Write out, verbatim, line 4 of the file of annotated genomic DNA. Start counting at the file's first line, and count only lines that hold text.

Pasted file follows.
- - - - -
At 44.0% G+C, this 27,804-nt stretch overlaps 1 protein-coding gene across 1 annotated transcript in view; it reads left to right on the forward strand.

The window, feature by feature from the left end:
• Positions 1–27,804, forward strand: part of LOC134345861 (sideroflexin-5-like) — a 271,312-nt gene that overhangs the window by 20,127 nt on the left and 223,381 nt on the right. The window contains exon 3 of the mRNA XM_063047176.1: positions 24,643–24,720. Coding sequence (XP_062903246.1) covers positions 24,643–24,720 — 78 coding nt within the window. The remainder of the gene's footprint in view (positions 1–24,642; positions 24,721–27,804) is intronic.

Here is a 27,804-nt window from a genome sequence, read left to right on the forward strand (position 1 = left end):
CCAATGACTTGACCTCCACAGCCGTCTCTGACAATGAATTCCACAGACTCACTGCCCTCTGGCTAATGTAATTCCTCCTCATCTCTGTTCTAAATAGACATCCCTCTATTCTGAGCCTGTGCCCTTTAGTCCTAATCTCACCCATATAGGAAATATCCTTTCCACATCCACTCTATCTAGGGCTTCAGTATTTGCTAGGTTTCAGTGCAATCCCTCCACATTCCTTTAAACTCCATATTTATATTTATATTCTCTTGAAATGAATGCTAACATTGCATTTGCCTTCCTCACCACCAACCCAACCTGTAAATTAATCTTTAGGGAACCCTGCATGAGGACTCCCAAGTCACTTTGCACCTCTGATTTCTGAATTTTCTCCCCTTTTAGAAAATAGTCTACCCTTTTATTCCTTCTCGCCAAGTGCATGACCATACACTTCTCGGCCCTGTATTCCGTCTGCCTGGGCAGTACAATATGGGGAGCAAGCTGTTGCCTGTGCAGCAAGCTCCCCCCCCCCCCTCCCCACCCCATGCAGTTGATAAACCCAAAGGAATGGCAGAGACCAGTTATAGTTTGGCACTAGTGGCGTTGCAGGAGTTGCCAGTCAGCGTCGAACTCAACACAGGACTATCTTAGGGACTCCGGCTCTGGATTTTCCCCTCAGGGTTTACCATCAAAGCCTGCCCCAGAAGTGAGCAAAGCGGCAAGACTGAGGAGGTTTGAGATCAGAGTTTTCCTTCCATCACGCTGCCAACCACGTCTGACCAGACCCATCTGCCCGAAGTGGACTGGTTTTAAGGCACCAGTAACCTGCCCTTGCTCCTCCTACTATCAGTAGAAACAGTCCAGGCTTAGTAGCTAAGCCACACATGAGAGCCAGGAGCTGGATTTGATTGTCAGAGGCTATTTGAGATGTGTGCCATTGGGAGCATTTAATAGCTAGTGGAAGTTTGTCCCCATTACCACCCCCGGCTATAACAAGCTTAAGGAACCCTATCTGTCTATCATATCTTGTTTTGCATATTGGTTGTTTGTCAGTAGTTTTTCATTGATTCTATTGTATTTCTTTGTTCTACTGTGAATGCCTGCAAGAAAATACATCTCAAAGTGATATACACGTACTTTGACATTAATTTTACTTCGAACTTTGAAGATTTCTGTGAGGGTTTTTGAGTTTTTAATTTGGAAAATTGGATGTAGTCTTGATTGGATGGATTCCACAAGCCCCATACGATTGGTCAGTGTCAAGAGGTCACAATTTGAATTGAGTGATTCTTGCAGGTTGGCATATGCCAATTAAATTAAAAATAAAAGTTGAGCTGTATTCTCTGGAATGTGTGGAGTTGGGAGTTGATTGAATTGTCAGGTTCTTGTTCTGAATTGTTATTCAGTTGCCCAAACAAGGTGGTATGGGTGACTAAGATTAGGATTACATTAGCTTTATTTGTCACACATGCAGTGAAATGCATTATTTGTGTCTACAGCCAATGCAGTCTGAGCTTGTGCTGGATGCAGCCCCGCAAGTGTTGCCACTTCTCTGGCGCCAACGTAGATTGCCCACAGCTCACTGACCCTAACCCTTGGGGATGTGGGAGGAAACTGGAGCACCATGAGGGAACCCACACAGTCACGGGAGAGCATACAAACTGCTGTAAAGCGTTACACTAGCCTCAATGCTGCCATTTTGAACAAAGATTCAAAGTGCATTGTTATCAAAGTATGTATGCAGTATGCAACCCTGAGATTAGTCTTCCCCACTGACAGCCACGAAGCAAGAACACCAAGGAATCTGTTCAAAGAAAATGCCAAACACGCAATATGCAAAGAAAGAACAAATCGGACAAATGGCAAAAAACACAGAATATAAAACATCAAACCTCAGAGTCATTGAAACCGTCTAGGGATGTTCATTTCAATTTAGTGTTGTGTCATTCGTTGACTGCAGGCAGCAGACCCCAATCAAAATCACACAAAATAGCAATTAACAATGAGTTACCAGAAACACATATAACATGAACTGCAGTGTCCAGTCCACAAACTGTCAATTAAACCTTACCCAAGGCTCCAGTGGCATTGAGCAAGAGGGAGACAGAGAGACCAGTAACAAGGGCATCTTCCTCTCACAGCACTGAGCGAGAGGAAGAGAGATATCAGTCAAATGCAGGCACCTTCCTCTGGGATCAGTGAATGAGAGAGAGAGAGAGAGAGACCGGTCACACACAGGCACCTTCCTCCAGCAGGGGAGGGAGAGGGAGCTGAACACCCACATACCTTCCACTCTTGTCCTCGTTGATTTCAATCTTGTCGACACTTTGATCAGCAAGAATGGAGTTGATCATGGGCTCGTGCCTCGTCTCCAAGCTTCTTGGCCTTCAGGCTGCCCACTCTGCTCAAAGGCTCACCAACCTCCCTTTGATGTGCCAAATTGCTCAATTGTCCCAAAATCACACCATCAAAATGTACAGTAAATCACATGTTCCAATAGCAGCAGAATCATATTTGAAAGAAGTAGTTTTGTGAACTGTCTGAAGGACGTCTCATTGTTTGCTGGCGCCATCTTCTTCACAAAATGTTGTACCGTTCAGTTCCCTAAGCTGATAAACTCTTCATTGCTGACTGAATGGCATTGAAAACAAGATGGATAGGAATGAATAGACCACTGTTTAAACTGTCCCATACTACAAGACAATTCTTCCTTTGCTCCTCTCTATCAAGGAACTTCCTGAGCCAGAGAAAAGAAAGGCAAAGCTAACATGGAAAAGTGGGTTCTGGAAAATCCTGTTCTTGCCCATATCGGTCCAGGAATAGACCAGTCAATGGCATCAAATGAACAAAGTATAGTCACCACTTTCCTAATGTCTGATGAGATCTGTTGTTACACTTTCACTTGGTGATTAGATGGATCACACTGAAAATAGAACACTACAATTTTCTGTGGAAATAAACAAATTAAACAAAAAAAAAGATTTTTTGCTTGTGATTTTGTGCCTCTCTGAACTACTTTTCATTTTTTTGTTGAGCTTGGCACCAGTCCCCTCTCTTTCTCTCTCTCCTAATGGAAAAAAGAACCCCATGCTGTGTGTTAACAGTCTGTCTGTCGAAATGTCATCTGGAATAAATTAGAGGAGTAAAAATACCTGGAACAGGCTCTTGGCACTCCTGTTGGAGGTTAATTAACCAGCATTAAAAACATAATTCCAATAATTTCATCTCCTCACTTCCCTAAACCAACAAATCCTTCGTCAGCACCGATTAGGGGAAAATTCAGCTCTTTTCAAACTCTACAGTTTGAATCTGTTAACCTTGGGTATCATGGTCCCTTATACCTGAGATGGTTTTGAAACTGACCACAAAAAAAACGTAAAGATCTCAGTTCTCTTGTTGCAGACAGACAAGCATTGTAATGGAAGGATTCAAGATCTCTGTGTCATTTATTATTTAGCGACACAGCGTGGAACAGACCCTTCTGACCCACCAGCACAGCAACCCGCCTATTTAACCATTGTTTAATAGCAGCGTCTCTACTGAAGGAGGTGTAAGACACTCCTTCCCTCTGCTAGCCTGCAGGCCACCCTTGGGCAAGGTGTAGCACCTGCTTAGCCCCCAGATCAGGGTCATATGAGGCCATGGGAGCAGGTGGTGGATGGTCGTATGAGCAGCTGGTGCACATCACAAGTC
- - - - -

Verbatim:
Here is a 27,804-nt window from a genome sequence, read left to right on the forward strand (position 1 = left end):